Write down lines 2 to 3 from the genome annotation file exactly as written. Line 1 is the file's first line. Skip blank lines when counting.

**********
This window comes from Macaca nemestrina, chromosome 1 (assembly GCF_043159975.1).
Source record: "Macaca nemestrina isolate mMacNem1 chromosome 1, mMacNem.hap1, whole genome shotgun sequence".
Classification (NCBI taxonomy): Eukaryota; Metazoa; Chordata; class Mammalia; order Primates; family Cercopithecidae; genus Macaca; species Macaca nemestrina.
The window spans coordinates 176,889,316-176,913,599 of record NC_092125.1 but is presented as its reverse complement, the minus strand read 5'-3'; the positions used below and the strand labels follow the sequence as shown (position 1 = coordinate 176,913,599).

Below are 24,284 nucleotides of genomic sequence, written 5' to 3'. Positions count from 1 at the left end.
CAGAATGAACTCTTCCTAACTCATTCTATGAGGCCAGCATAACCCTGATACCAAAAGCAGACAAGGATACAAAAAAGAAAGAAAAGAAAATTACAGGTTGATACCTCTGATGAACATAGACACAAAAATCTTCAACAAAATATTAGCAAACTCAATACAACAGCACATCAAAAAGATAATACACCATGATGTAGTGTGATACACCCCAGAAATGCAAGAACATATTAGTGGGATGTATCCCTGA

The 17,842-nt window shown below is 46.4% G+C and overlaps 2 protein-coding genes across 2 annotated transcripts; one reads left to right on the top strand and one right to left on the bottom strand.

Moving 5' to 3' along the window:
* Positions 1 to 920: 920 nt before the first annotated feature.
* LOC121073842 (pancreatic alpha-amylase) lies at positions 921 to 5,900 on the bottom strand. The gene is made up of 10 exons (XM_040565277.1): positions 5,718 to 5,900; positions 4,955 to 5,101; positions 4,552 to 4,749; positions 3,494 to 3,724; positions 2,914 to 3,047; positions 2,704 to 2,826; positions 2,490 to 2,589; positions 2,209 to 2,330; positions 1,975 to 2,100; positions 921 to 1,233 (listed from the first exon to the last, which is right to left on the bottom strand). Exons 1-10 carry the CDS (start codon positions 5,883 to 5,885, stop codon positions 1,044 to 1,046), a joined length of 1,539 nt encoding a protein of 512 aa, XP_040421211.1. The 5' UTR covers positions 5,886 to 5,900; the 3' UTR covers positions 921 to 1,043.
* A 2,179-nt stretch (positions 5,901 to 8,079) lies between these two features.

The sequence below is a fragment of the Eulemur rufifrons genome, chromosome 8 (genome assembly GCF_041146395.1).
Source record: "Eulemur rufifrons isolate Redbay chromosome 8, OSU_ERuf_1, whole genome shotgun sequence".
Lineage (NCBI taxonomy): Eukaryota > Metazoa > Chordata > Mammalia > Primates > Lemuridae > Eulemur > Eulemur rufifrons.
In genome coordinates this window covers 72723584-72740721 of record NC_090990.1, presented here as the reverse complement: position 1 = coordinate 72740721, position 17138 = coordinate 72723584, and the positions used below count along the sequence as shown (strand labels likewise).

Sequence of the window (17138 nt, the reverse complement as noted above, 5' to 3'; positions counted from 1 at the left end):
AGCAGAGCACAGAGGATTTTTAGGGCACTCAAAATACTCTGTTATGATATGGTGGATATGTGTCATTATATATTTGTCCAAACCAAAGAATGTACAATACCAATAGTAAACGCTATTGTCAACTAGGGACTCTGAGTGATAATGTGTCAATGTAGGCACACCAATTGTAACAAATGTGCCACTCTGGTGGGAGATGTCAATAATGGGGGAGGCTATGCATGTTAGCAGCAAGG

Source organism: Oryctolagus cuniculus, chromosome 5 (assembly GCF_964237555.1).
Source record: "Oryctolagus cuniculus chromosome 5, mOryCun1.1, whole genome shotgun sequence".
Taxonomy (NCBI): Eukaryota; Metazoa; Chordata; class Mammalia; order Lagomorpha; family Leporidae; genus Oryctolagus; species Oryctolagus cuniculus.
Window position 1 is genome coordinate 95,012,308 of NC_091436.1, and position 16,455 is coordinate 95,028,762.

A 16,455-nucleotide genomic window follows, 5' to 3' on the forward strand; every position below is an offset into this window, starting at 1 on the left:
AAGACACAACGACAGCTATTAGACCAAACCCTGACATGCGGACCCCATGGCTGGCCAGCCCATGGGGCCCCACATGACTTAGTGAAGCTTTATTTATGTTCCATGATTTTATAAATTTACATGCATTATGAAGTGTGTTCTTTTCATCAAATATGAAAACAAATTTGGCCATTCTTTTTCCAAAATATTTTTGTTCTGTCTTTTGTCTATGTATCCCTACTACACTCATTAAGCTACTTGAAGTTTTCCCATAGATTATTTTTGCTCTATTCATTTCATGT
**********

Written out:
Source record: "Macaca nemestrina isolate mMacNem1 chromosome 1, mMacNem.hap1, whole genome shotgun sequence".
Classification (NCBI taxonomy): Eukaryota; Metazoa; Chordata; class Mammalia; order Primates; family Cercopithecidae; genus Macaca; species Macaca nemestrina.